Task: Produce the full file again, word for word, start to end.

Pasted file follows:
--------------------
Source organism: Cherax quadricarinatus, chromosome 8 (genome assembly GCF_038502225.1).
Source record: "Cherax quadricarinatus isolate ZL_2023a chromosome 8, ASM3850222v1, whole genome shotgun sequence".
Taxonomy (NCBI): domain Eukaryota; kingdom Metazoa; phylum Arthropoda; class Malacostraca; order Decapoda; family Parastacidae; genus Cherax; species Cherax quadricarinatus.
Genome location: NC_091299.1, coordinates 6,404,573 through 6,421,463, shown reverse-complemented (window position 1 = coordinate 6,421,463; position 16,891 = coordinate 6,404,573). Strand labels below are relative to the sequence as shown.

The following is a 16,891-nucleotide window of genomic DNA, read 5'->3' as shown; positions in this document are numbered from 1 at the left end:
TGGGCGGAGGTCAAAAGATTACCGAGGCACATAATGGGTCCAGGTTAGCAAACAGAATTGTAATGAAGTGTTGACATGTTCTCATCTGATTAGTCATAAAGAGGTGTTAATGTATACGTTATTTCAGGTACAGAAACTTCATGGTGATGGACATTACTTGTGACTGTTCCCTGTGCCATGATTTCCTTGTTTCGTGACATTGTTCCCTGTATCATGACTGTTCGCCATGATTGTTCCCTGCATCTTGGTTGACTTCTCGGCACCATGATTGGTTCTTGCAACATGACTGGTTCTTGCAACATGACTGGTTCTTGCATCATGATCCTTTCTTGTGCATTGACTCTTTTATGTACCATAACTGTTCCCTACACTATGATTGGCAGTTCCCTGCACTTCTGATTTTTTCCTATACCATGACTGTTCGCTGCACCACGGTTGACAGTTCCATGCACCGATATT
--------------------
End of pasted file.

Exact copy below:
Source organism: Cherax quadricarinatus, chromosome 8 (genome assembly GCF_038502225.1).
Source record: "Cherax quadricarinatus isolate ZL_2023a chromosome 8, ASM3850222v1, whole genome shotgun sequence".
Taxonomy (NCBI): domain Eukaryota; kingdom Metazoa; phylum Arthropoda; class Malacostraca; order Decapoda; family Parastacidae; genus Cherax; species Cherax quadricarinatus.
Genome location: NC_091299.1, coordinates 6,404,573 through 6,421,463, shown reverse-complemented (window position 1 = coordinate 6,421,463; position 16,891 = coordinate 6,404,573). Strand labels below are relative to the sequence as shown.

The following is a 16,891-nucleotide window of genomic DNA, read 5'->3' as shown; positions in this document are numbered from 1 at the left end:
TGGGCGGAGGTCAAAAGATTACCGAGGCACATAATGGGTCCAGGTTAGCAAACAGAATTGTAATGAAGTGTTGACATGTTCTCATCTGATTAGTCATAAAGAGGTGTTAATGTATACGTTATTTCAGGTACAGAAACTTCATGGTGATGGACATTACTTGTGACTGTTCCCTGTGCCATGATTTCCTTGTTTCGTGACATTGTTCCCTGTATCATGACTGTTCGCCATGATTGTTCCCTGCATCTTGGTTGACTTCTCGGCACCATGATTGGTTCTTGCAACATGACTGGTTCTTGCAACATGACTGGTTCTTGCATCATGATCCTTTCTTGTGCATTGACTCTTTTATGTACCATAACTGTTCCCTACACTATGATTGGCAGTTCCCTGCACTTCTGATTTTTTCCTATACCATGACTGTTCGCTGCACCACGGTTGACAGTTCCATGCACCGATATT